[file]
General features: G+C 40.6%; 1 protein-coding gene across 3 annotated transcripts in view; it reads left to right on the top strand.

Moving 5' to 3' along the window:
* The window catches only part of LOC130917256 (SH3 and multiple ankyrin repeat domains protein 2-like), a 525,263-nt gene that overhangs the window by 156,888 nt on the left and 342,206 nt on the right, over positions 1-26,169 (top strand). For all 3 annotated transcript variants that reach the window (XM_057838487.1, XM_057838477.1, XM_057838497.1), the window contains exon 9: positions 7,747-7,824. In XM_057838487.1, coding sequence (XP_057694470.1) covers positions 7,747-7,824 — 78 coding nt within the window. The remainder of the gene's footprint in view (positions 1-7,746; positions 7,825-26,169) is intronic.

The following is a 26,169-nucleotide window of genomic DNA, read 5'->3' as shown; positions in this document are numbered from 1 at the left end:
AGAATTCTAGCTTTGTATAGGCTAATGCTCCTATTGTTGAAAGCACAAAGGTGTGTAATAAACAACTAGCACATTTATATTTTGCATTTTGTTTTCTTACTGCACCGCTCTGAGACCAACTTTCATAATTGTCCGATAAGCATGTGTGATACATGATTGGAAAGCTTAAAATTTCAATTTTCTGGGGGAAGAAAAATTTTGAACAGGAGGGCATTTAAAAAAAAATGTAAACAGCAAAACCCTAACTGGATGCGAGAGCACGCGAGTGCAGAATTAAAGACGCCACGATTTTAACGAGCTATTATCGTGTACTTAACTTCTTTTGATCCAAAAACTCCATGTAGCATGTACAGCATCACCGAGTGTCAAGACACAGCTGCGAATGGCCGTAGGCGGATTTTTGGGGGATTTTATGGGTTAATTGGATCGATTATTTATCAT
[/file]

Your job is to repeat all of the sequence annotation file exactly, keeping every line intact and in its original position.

General features: G+C 40.6%; 1 protein-coding gene across 3 annotated transcripts in view; it reads left to right on the top strand.

Moving 5' to 3' along the window:
* The window catches only part of LOC130917256 (SH3 and multiple ankyrin repeat domains protein 2-like), a 525,263-nt gene that overhangs the window by 156,888 nt on the left and 342,206 nt on the right, over positions 1-26,169 (top strand). For all 3 annotated transcript variants that reach the window (XM_057838487.1, XM_057838477.1, XM_057838497.1), the window contains exon 9: positions 7,747-7,824. In XM_057838487.1, coding sequence (XP_057694470.1) covers positions 7,747-7,824 — 78 coding nt within the window. The remainder of the gene's footprint in view (positions 1-7,746; positions 7,825-26,169) is intronic.

The following is a 26,169-nucleotide window of genomic DNA, read 5'->3' as shown; positions in this document are numbered from 1 at the left end:
AGAATTCTAGCTTTGTATAGGCTAATGCTCCTATTGTTGAAAGCACAAAGGTGTGTAATAAACAACTAGCACATTTATATTTTGCATTTTGTTTTCTTACTGCACCGCTCTGAGACCAACTTTCATAATTGTCCGATAAGCATGTGTGATACATGATTGGAAAGCTTAAAATTTCAATTTTCTGGGGGAAGAAAAATTTTGAACAGGAGGGCATTTAAAAAAAAATGTAAACAGCAAAACCCTAACTGGATGCGAGAGCACGCGAGTGCAGAATTAAAGACGCCACGATTTTAACGAGCTATTATCGTGTACTTAACTTCTTTTGATCCAAAAACTCCATGTAGCATGTACAGCATCACCGAGTGTCAAGACACAGCTGCGAATGGCCGTAGGCGGATTTTTGGGGGATTTTATGGGTTAATTGGATCGATTATTTATCAT